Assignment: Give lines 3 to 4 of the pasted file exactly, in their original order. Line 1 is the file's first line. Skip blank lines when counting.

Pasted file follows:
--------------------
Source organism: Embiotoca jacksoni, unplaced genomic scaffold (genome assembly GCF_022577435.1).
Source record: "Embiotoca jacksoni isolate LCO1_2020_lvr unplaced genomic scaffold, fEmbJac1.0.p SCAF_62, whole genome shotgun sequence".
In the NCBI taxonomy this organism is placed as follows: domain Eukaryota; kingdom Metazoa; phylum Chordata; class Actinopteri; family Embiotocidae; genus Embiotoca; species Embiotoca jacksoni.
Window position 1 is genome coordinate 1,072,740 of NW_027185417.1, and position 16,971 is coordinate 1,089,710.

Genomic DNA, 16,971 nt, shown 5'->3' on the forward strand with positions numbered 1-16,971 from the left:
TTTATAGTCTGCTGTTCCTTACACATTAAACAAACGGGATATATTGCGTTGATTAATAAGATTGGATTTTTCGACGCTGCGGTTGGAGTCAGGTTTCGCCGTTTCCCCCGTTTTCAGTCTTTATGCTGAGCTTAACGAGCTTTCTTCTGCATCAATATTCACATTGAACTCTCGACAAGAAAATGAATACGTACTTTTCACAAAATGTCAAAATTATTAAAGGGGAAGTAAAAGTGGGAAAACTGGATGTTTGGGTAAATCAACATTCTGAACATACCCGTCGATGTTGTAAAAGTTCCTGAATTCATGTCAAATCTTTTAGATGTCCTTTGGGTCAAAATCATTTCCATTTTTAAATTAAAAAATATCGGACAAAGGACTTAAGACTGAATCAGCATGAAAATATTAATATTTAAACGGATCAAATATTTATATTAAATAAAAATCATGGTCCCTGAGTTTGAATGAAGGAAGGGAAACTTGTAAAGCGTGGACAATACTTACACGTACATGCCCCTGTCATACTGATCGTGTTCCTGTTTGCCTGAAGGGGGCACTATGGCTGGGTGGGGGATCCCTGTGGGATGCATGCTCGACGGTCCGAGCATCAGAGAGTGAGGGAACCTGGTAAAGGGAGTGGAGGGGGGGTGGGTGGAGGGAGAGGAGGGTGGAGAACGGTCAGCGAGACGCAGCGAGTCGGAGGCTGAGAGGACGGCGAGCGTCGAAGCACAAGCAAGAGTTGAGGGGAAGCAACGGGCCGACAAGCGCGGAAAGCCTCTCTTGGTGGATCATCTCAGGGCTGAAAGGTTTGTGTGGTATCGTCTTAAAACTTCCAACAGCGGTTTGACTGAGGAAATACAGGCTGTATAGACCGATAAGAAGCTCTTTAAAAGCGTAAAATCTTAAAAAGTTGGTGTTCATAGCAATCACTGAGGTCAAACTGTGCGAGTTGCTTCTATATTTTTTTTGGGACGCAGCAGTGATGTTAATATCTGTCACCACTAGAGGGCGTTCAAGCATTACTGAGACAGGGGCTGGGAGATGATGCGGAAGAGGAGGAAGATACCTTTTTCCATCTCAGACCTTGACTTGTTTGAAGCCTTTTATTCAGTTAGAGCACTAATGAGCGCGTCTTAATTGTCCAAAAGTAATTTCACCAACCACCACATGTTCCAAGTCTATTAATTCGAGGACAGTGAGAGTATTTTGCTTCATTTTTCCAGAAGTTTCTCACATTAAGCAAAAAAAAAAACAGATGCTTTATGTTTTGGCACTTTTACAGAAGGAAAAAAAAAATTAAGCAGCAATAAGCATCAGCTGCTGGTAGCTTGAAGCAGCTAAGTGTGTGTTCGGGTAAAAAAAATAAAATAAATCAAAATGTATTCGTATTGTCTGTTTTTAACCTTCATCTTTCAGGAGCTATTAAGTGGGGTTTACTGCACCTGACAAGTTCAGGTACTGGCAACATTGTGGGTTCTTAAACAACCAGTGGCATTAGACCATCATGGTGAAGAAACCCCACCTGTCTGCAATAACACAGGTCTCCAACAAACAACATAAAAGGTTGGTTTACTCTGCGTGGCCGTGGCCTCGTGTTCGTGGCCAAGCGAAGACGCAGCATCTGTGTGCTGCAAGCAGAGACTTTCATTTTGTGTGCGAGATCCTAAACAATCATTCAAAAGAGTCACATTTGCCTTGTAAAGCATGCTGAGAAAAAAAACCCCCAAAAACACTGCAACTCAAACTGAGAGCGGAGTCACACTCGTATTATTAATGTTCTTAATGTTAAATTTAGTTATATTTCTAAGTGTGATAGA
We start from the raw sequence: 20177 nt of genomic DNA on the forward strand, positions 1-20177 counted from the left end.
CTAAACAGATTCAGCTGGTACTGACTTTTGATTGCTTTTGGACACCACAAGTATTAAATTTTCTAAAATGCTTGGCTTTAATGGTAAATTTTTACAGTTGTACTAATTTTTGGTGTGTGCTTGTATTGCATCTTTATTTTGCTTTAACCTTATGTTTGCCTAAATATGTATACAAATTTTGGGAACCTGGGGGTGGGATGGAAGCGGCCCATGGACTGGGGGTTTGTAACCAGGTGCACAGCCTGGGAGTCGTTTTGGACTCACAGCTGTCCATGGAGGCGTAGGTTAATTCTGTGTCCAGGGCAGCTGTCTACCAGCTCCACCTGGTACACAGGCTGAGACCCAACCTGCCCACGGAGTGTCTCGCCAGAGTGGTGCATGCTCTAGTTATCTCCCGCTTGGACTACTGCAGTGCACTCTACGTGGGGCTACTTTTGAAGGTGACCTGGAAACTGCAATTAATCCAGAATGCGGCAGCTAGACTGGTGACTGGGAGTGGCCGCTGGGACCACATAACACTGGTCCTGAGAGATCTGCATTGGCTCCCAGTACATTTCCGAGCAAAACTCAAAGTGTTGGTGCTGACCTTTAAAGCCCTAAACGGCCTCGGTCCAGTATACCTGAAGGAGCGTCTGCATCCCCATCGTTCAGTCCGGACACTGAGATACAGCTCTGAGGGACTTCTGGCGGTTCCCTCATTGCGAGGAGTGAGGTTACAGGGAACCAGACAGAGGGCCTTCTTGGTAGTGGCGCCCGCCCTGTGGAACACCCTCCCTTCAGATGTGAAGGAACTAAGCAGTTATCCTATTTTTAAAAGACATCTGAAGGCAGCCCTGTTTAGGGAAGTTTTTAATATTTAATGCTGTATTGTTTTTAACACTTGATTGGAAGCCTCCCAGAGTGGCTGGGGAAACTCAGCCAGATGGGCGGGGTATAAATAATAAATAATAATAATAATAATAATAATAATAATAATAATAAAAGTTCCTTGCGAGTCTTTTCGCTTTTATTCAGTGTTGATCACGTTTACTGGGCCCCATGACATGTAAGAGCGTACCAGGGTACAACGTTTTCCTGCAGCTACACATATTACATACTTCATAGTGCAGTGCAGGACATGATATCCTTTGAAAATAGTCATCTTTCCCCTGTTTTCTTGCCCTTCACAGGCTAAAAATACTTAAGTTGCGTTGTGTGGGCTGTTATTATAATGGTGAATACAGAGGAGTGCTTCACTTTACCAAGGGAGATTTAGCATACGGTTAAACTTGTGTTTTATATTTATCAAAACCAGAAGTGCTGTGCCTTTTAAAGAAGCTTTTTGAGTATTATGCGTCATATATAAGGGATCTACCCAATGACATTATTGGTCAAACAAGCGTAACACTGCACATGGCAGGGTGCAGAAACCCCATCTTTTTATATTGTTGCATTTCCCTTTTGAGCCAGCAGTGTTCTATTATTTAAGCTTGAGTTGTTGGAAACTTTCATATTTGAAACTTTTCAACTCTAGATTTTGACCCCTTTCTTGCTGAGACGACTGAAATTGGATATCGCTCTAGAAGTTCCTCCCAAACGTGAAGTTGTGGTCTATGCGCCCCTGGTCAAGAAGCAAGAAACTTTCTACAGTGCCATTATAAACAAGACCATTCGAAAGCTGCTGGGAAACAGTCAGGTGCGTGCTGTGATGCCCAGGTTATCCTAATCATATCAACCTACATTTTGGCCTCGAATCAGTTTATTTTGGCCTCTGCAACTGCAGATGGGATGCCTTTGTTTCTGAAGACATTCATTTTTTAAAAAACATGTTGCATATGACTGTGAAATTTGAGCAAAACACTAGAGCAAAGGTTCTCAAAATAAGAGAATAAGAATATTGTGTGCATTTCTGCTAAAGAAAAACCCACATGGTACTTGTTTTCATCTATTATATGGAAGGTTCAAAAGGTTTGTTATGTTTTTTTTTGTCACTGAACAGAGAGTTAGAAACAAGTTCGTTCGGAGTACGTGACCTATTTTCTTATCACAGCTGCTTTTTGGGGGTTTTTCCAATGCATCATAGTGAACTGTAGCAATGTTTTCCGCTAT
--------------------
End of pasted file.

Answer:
In the NCBI taxonomy this organism is placed as follows: domain Eukaryota; kingdom Metazoa; phylum Chordata; class Actinopteri; family Embiotocidae; genus Embiotoca; species Embiotoca jacksoni.
Window position 1 is genome coordinate 1,072,740 of NW_027185417.1, and position 16,971 is coordinate 1,089,710.